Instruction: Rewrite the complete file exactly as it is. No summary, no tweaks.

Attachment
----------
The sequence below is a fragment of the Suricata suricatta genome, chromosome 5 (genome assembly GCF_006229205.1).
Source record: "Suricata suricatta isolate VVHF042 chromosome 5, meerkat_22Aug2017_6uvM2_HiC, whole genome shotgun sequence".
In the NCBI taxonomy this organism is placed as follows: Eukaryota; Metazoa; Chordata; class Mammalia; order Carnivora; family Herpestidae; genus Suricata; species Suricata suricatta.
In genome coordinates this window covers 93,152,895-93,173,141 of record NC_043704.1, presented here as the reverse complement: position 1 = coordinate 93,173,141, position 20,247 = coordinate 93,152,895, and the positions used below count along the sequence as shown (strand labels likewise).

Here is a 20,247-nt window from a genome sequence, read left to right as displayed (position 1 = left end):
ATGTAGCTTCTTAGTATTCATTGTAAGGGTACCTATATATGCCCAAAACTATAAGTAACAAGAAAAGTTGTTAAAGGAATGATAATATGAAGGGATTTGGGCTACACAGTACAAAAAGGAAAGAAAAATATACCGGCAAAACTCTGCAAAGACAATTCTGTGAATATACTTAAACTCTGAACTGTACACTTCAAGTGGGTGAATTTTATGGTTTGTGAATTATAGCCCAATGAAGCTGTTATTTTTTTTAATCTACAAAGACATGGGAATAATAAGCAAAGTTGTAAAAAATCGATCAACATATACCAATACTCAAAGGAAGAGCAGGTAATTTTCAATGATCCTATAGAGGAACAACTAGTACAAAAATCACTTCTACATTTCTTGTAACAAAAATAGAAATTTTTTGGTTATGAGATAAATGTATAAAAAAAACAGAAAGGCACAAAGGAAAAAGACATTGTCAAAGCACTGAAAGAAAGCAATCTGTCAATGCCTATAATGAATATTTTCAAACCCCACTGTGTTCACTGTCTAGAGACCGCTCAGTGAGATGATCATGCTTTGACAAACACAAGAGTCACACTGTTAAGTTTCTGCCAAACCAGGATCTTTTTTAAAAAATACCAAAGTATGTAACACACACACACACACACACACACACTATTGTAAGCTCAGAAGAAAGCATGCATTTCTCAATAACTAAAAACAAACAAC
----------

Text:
The sequence below is a fragment of the Suricata suricatta genome, chromosome 5 (genome assembly GCF_006229205.1).
Source record: "Suricata suricatta isolate VVHF042 chromosome 5, meerkat_22Aug2017_6uvM2_HiC, whole genome shotgun sequence".
In the NCBI taxonomy this organism is placed as follows: Eukaryota; Metazoa; Chordata; class Mammalia; order Carnivora; family Herpestidae; genus Suricata; species Suricata suricatta.
In genome coordinates this window covers 93,152,895-93,173,141 of record NC_043704.1, presented here as the reverse complement: position 1 = coordinate 93,173,141, position 20,247 = coordinate 93,152,895, and the positions used below count along the sequence as shown (strand labels likewise).

Here is a 20,247-nt window from a genome sequence, read left to right as displayed (position 1 = left end):
ATGTAGCTTCTTAGTATTCATTGTAAGGGTACCTATATATGCCCAAAACTATAAGTAACAAGAAAAGTTGTTAAAGGAATGATAATATGAAGGGATTTGGGCTACACAGTACAAAAAGGAAAGAAAAATATACCGGCAAAACTCTGCAAAGACAATTCTGTGAATATACTTAAACTCTGAACTGTACACTTCAAGTGGGTGAATTTTATGGTTTGTGAATTATAGCCCAATGAAGCTGTTATTTTTTTTAATCTACAAAGACATGGGAATAATAAGCAAAGTTGTAAAAAATCGATCAACATATACCAATACTCAAAGGAAGAGCAGGTAATTTTCAATGATCCTATAGAGGAACAACTAGTACAAAAATCACTTCTACATTTCTTGTAACAAAAATAGAAATTTTTTGGTTATGAGATAAATGTATAAAAAAAACAGAAAGGCACAAAGGAAAAAGACATTGTCAAAGCACTGAAAGAAAGCAATCTGTCAATGCCTATAATGAATATTTTCAAACCCCACTGTGTTCACTGTCTAGAGACCGCTCAGTGAGATGATCATGCTTTGACAAACACAAGAGTCACACTGTTAAGTTTCTGCCAAACCAGGATCTTTTTTAAAAAATACCAAAGTATGTAACACACACACACACACACACACACACTATTGTAAGCTCAGAAGAAAGCATGCATTTCTCAATAACTAAAAACAAACAAC